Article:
*The foregoing content reflects the author's personal opinions which may not coincide with the opinions of the firm, and are subject to change at any time without notice. Content provided herein is for informational purposes only and should not be used or construed as investment advice or a recommendation regarding the purchase or sale of any security. There is no guarantee that these statements, opinions, or forecasts provided herein will prove to be correct. Past performance is not a guarantee of future results. Indices are not available for direct investment. Any investor who attempts to mimic the performance of an index would incur fees and expenses which would reduce returns. All investing involves risk. Asset allocation and diversification does not ensure a profit or protect against a loss. Finally, please understand that–as with other social media–if you leave a comment, it will be made public.

December 10, 2018

December 10, 2018

Stocks sank at the open again this morning. The Dow is currently off 367 pts and the SPX is down 1.25%. Energy and financials are worst-performing, down over 2.5%. Even the more defensive utilities sector is down nearly 1%. The VIX Index, a gauge of fear among traders, is up around 25, matching late October levels. WTI crude oil is down 2% to trade around $51.50/barrel. Most other commodities are down on the day and the dollar is stronger. Bonds are trading flat to slightly higher.


*The foregoing content reflects the author's personal opinions which may not coincide with the opinions of the firm, and are subject to change at any time without notice. Content provided herein is for informational purposes only and should not be used or construed as investment advice or a recommendation regarding the purchase or sale of any security. There is no guarantee that these statements, opinions, or forecasts provided herein will prove to be correct. Past performance is not a guarantee of future results. Indices are not available for direct investment. Any investor who attempts to mimic the performance of an index would incur fees and expenses which would reduce returns. All investing involves risk. Asset allocation and diversification does not ensure a profit or protect against a loss. Finally, please understand that–as with other social media–if you leave a comment, it will be made public.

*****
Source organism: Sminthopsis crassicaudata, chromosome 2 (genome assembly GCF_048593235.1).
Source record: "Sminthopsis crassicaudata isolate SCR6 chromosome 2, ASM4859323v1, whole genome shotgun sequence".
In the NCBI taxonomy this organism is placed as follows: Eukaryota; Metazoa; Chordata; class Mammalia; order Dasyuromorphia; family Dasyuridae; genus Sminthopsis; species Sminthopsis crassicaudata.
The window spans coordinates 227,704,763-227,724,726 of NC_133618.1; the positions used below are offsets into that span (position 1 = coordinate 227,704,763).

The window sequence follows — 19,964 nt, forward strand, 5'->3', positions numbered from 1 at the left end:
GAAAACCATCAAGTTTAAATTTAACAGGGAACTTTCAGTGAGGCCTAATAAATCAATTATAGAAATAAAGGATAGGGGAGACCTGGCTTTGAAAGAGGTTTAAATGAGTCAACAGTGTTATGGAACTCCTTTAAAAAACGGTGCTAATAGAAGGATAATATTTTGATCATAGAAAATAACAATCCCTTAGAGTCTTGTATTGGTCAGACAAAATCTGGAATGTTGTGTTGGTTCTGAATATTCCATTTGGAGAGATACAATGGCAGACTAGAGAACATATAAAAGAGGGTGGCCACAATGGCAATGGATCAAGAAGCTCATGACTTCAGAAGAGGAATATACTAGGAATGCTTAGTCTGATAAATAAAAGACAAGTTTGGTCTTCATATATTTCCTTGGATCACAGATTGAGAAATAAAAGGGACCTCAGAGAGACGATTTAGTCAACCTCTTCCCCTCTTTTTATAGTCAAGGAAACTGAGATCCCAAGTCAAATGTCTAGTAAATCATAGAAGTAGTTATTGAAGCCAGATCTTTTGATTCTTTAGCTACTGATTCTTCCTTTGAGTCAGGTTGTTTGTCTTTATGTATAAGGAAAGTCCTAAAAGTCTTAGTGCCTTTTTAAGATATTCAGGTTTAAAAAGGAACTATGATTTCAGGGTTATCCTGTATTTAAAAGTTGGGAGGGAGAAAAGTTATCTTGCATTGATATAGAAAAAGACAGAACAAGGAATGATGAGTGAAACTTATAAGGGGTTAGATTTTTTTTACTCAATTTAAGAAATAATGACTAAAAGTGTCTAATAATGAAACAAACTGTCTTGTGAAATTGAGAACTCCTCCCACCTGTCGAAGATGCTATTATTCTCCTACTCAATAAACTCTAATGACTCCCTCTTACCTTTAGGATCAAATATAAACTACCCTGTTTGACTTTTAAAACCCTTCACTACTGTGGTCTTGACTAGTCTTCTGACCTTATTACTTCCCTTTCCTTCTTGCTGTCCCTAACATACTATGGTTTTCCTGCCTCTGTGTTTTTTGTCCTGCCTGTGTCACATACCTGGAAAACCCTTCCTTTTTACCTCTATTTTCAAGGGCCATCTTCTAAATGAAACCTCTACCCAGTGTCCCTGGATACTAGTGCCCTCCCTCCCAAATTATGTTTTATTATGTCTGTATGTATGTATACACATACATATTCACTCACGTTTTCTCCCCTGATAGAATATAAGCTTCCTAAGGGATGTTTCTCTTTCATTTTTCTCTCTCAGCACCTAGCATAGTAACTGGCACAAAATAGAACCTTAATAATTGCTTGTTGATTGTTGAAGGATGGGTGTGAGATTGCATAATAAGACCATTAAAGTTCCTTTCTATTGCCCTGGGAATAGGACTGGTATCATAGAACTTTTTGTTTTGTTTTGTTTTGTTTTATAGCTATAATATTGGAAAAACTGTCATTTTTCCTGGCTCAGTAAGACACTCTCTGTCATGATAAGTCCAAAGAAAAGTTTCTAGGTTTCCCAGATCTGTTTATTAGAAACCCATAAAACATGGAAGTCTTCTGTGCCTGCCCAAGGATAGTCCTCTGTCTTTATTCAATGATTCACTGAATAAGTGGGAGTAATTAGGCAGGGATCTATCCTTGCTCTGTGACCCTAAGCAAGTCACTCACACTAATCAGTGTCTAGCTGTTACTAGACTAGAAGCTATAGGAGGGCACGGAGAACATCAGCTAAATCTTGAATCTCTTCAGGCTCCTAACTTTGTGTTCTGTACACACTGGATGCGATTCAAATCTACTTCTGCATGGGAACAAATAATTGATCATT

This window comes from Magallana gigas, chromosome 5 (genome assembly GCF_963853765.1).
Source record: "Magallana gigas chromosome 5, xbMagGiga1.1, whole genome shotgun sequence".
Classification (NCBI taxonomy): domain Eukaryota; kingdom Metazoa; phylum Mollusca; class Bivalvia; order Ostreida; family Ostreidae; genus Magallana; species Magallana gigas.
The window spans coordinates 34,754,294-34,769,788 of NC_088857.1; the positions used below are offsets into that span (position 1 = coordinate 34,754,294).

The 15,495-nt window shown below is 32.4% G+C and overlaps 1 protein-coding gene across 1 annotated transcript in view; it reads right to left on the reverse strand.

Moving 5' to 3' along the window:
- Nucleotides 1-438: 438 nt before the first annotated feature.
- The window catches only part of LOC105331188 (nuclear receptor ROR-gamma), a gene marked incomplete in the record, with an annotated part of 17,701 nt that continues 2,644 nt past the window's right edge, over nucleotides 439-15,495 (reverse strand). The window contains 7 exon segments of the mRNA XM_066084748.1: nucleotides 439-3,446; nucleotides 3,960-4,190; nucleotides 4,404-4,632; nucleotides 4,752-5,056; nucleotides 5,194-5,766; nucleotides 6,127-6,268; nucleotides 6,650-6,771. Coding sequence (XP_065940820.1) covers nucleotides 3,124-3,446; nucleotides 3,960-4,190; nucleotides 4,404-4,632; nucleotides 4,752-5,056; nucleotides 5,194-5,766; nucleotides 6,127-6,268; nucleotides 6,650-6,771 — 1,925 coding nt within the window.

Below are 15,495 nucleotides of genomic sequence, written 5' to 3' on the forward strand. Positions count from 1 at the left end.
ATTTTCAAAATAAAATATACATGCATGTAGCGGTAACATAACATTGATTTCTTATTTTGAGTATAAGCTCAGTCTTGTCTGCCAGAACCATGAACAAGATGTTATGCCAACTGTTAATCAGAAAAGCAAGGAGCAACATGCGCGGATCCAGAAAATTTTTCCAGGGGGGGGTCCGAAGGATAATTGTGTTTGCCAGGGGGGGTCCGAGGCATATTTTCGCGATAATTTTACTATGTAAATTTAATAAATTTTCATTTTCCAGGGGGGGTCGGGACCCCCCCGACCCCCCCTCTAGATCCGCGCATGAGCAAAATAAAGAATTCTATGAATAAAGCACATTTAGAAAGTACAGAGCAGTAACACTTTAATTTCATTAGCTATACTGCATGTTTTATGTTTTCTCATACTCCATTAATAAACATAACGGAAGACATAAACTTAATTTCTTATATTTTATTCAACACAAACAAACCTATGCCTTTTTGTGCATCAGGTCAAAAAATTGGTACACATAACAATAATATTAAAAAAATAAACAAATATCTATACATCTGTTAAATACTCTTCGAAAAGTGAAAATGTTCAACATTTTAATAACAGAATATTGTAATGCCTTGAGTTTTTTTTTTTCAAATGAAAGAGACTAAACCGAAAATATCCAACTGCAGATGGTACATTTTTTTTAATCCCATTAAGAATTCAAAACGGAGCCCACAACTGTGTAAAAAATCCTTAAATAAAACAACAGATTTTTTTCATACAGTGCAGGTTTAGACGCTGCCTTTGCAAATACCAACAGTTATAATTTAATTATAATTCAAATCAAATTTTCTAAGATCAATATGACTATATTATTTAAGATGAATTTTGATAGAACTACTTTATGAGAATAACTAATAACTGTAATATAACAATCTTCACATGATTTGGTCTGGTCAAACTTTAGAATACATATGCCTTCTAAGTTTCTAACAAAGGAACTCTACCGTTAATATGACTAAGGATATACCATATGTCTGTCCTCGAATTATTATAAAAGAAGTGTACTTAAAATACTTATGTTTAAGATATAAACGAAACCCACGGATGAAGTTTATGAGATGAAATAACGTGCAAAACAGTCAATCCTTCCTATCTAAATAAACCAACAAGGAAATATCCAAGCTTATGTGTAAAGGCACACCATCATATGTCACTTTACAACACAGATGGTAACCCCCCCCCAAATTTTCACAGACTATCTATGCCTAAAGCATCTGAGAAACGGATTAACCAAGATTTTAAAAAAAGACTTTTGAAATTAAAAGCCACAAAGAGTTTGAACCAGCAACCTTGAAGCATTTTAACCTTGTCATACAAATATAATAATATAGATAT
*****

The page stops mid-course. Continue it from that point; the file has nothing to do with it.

December 3, 2018

December 3, 2018

Stocks surged at the open following a positive outcome at the G-20 meeting in Argentina over the weekend. The Dow is currently up 228 pts and the SPX is up .87%. Cyclical sectors (consumer discretionary, energy, industrials, tech, materials) are up over 1% in early trading. On the other hand, consumer staples and real estate sectors are in the red. European stock markets closed up about 1% and Asian markets were up 1-3% overnight. The dollar is weaker after the G-20 on reduced trade war tensions, and that’s giving some breathing room to commodities. WTI crude oil is up 3% to trade around $52.50/barrel. Despite the lower dollar, bonds are roughly flat on the day. The 5-year and 10-year Treasury yields are hovering around 2.83% and 2.99%, respectively.


*The foregoing content reflects the author's personal opinions which may not coincide with the opinions of the firm, and are subject to change at any time without notice. Content provided herein is for informational purposes only and should not be used or construed as investment advice or a recommendation regarding the purchase or sale of any security. There is no guarantee that these statements, opinions, or forecasts provided herein will prove to be correct. Past performance is not a guarantee of future results. Indices are not available for direct investment. Any investor who attempts to mimic the performance of an index would incur fees and expenses which would reduce returns. All investing involves risk. Asset allocation and diversification does not ensure a profit or protect against a loss. Finally, please understand that–as with other social media–if you leave a comment, it will be made public.

November 8, 2018

November 8, 2018